King says that while everyone is welcome to attend the South LA Crystal Meth Task Force meeting—“addiction is addiction”—the focus will be on the meth epidemic in communities of color.
Though the Task Force will develop and provide culturally competent experts and resources for people of color battling addiction, the group will also be inclusive, King says. For instance, Kathy Watt, the white long-term director of the LGBT-oriented Van Ness Recovery House, was a panelist at the town hall meeting and has agreed to be on the Task Force as an expert. Also agreeing to serve on the Task Force are Pastor Curt Thomas, Senior Pastor of the Renewed Church of Los Angeles and Lynwood Patterson, a licensed clinical social worker at the LA LGBT Center, among others.
The meeting will be held Wednesday, September 13, 7:00pm-9:00pm, hosted by Carl Highshaw, Founder and Executive Director of the AMAAD Institute, (Arming Minorities Against Addiction and Disease Institute), which is located at 10221 S. Compton Ave, Suite #105, Los Angeles CA 90002, (Onsite Parking). If you are interested, please contact In The Meantime @ 323-733-4868 or call (323) 569-1610.
Below are Community Recommendations that Task Force is expected to discuss:
1. Provide trainings and educational opportunities in the public-school system starting with grade school, middle school and high school youth that will educate them about addiction and recovery.
2. Develop community based interventions that include addiction/recovery education while promoting individual and collective liberation and self/community-affirmation.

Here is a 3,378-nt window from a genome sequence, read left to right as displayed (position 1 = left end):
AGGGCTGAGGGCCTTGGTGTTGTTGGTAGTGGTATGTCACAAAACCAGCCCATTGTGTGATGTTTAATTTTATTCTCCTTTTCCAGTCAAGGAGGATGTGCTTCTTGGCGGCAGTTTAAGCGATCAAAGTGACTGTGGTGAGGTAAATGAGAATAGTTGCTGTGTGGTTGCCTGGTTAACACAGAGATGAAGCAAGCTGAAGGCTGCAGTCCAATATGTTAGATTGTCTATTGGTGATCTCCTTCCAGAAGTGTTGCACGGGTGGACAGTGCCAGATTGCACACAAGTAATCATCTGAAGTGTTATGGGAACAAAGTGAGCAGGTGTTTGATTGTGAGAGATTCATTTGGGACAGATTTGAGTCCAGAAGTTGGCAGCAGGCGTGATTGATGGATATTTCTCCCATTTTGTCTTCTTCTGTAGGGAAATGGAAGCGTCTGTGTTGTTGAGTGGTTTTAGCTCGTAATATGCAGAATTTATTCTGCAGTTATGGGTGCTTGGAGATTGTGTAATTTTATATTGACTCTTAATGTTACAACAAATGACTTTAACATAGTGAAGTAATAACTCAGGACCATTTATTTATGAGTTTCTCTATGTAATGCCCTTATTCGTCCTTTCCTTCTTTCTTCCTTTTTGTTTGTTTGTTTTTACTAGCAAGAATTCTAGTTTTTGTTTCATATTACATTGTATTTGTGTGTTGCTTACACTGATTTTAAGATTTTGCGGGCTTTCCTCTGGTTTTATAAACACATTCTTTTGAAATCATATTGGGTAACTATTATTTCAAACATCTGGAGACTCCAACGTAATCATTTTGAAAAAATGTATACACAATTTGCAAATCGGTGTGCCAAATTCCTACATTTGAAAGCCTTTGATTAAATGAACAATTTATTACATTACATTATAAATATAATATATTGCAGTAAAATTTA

3. Develop a community social marketing campaign with a global mantra that mirrors, ‘If you see something say something.’ Better utilize social media to engage and educate the broader community about addiction and recovery.
4. Develop and support recovery panels and forums that engage individuals in the recovery community while providing them with a platform to share their stories outside of the rooms of recovery.
5. Hold agencies and organizations accountable for the delivery of client centered services they are funded to delivery. Insure that recovery and treatment funding makes it to the people best suited to facilitate work in communities of color.
6. Develop and support panels and community forms/ educational outlets to educate the broader community about the world of survival sex as an issue that intersects race, homophobia, education, incarceration and sexual orientation.
7. Explore current policies surrounding the issues of substance abuse/ addiction and compile a listing of legal services that will investigate cases that are addiction related.
8. Develop a taskforce/ working group for LGBTQ communities of color and support increased outreach and educational opportunities.
9. Work directly with elected officials to task relative to policy development and reform and the distribution of local funds to support a LGBTQ Crystal Meth/ Substance abuse Taskforce. Call for a state of emergency.
10. Compile a data base of substance abuse resources that are LGBTQ affirming to include the Cities new 24- hour toll-free number.
11. Promote, develop, and equipt LGBTQ specific safe spaces where individuals can access social support and other services to include substance abuse counseling and treatment.
12. Develop a strategy to make mentorship/ recovery specific sponsorship more easily accessible to the general public.
13. Explore that intersections of mental health treatment and substance abuse recovery.
14. Explore and provide increased educational opportunities to better understand the multiple pathways to addiction recovery.
15. Seek ways to link the LGBTQ taskforce to the broader recovery community.
16. Engage the Taskforce in an ongoing think tank process to develop and much fuller LGBTQ and broader community based mobilization effort. Community to include entertainment industry, local business, community based CBO, faith based communities, etc.
17. Initiate a call to action/ State of Emergency
18. Identify already existing taskforces and groups to partner with in coalition.
19. Advocate for affordable and accessible housing for at -risk LGBTQ youth.